2017 release. If there is an overriding theme to Eric Hutchinson's career, it is his relentless pursuit of the kind of feel-good music that will make his fans dance and sing while still managing to ponder the beauty and humor that comes from fully experiencing life. This journey had come to a crossroads this past year, as the 35 year-old singer/songwriter/performer stripped down his sound and embraced the mantle of producer, and spent months working on his fourth studio album, Easy Street. A collection of penetratingly honest songs, Easy Street is a musical snapshot of perseverance and musical maturity brimming with superb melodies and contagious rhythms. Easy Street is arguably Hutchinson's most insightful and in some ways autobiographical work. In fact, each song on Easy Street is a study in personal, professional and generational divides; from the strikingly confessional "Dear Me" that opens the album to the seemingly airy if not catchy pop of "Lost in Paradise" that speaks to the wanderer in us all. Hutchinson also plays with music biz preconceptions, specifically facing the gnawing guilt over success in "Good Rhythm" or his escaping the shadow of his musical heroes to forge his own unique voice in "Same Old Thing." "When I was growing up I thought, 'I'll never be my heroes'," he admits. "And with this album I say 'I don't want to be my heroes. I want to be me.'"
2017 release. If there is an overriding theme to Eric Hutchinson's career, it is his relentless pursuit of the kind of feel-good music that will make his fans dance and sing while still managing to ponder the beauty and humor that comes from fully experiencing life. This journey had come to a crossroads this past year, as the 35 year-old singer/songwriter/performer stripped down his sound and embraced the mantle of producer, and spent months working on his fourth studio album, Easy Street. A collection of penetratingly honest songs, Easy Street is a musical snapshot of perseverance and musical maturity brimming with superb melodies and contagious rhythms. Easy Street is arguably Hutchinson's most insightful and in some ways autobiographical work. In fact, each song on Easy Street is a study in personal, professional and generational divides; from the strikingly confessional "Dear Me" that opens the album to the seemingly airy if not catchy pop of "Lost in Paradise" that speaks to the wanderer in us all. Hutchinson also plays with music biz preconceptions, specifically facing the gnawing guilt over success in "Good Rhythm" or his escaping the shadow of his musical heroes to forge his own unique voice in "Same Old Thing." "When I was growing up I thought, 'I'll never be my heroes'," he admits. "And with this album I say 'I don't want to be my heroes. I want to be me.'"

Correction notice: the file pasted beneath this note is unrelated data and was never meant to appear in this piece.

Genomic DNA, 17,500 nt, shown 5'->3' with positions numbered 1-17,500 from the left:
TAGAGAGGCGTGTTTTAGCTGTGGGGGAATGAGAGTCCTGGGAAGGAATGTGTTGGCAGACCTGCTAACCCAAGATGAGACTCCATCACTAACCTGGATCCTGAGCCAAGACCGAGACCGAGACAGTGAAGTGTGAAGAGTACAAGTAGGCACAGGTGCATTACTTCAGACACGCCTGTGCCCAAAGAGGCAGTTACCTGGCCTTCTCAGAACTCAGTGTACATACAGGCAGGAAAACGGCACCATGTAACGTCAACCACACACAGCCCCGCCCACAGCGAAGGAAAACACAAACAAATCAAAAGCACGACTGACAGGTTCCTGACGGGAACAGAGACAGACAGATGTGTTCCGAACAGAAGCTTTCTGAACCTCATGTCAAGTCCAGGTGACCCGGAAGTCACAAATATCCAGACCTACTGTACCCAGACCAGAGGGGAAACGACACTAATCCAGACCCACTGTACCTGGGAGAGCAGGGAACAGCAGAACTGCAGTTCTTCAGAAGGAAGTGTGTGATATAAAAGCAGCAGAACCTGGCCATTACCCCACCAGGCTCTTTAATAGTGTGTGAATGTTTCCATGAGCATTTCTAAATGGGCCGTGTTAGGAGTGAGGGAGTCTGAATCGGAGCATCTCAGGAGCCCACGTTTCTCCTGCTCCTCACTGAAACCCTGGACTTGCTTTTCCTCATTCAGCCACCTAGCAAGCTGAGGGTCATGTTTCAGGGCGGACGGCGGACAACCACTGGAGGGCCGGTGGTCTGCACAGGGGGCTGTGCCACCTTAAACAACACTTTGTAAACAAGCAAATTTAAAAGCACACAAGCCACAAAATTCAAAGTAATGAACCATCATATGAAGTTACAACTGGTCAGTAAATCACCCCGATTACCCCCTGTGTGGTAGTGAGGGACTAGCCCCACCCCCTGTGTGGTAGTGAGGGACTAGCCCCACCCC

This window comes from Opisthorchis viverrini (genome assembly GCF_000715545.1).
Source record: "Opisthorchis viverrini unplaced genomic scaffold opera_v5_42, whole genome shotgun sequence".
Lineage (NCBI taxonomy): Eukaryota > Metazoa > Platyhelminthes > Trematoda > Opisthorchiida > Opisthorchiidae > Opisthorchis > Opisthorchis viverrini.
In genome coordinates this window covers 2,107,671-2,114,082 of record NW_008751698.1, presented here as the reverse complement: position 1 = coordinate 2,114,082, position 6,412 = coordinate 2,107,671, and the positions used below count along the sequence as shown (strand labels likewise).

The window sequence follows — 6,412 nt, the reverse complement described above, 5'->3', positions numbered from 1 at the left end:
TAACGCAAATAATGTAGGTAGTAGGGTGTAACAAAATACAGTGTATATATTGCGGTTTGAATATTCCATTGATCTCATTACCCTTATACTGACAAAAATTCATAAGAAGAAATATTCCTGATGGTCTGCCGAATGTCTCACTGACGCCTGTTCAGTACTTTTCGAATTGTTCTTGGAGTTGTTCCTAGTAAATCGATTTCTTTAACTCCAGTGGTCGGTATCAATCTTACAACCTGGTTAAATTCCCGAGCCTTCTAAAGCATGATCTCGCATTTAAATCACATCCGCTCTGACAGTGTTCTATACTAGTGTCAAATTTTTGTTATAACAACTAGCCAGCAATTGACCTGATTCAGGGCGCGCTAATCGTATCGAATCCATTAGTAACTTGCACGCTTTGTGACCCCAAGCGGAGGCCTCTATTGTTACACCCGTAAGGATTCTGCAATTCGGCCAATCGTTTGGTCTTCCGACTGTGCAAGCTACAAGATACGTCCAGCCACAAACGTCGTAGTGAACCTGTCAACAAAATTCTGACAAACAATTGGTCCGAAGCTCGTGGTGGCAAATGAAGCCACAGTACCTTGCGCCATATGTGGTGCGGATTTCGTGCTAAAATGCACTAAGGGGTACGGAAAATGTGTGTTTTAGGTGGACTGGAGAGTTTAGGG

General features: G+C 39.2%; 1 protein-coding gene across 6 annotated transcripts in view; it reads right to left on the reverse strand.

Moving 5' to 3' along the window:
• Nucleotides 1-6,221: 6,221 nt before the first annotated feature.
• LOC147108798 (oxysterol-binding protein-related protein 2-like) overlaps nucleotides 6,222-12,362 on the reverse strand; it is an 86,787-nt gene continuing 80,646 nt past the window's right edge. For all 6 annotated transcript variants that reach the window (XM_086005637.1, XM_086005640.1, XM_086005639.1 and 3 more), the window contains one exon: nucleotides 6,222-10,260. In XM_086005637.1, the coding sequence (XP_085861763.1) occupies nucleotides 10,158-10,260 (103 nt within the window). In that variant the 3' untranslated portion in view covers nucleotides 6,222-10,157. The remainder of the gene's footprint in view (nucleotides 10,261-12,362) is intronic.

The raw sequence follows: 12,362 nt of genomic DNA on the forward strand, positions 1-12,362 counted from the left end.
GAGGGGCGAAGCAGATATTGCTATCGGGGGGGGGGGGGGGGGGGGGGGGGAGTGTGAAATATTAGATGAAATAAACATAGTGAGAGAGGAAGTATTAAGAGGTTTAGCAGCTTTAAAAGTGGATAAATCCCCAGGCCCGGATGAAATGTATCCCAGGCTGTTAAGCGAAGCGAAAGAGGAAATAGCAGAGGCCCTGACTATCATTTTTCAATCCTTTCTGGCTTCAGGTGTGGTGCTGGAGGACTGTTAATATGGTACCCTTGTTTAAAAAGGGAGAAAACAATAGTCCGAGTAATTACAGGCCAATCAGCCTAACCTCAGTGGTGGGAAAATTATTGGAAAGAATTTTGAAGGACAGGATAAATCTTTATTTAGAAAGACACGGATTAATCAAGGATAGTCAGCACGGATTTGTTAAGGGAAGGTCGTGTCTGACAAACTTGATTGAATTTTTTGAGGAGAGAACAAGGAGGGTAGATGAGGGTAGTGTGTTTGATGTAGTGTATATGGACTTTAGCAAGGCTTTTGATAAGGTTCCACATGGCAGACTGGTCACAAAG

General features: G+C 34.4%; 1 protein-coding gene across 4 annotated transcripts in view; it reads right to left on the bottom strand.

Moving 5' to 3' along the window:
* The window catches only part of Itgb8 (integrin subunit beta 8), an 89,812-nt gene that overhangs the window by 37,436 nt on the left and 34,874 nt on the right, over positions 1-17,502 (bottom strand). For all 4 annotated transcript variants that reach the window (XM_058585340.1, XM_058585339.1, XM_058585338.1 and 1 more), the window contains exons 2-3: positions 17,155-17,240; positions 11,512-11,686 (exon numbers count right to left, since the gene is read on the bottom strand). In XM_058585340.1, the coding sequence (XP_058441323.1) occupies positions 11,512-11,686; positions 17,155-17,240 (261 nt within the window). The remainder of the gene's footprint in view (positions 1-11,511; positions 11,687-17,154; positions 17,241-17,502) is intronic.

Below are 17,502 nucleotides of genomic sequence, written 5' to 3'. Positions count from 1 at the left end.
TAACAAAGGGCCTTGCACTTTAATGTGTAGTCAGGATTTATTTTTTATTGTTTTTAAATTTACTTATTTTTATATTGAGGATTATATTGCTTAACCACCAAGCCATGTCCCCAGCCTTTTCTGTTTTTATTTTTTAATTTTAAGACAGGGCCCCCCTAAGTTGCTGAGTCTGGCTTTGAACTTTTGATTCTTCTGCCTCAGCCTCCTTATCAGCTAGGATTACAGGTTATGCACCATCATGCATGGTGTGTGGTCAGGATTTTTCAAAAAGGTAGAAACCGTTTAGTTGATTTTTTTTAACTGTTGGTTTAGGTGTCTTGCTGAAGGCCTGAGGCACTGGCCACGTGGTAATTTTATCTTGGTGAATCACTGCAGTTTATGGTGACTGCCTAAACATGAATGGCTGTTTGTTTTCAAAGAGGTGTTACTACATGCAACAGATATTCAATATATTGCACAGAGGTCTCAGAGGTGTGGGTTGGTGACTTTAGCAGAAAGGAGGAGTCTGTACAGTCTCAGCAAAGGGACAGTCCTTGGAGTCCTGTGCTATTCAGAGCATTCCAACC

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Easy Street
Artist: Eric Hutchinson
Format: CD
New: OUT OF STOCK. Contact us for availability.
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2017 release. If there is an overriding theme to Eric Hutchinson's career, it is his relentless pursuit of the kind of feel-good music that will make his fans dance and sing while still managing to ponder the beauty and humor that comes from fully experiencing life. This journey had come to a crossroads this past year, as the 35 year-old singer/songwriter/performer stripped down his sound and embraced the mantle of producer, and spent months working on his fourth studio album, Easy Street. A collection of penetratingly honest songs, Easy Street is a musical snapshot of perseverance and musical maturity brimming with superb melodies and contagious rhythms. Easy Street is arguably Hutchinson's most insightful and in some ways autobiographical work. In fact, each song on Easy Street is a study in personal, professional and generational divides; from the strikingly confessional "Dear Me" that opens the album to the seemingly airy if not catchy pop of "Lost in Paradise" that speaks to the wanderer in us all. Hutchinson also plays with music biz preconceptions, specifically facing the gnawing guilt over success in "Good Rhythm" or his escaping the shadow of his musical heroes to forge his own unique voice in "Same Old Thing." "When I was growing up I thought, 'I'll never be my heroes'," he admits. "And with this album I say 'I don't want to be my heroes. I want to be me.'"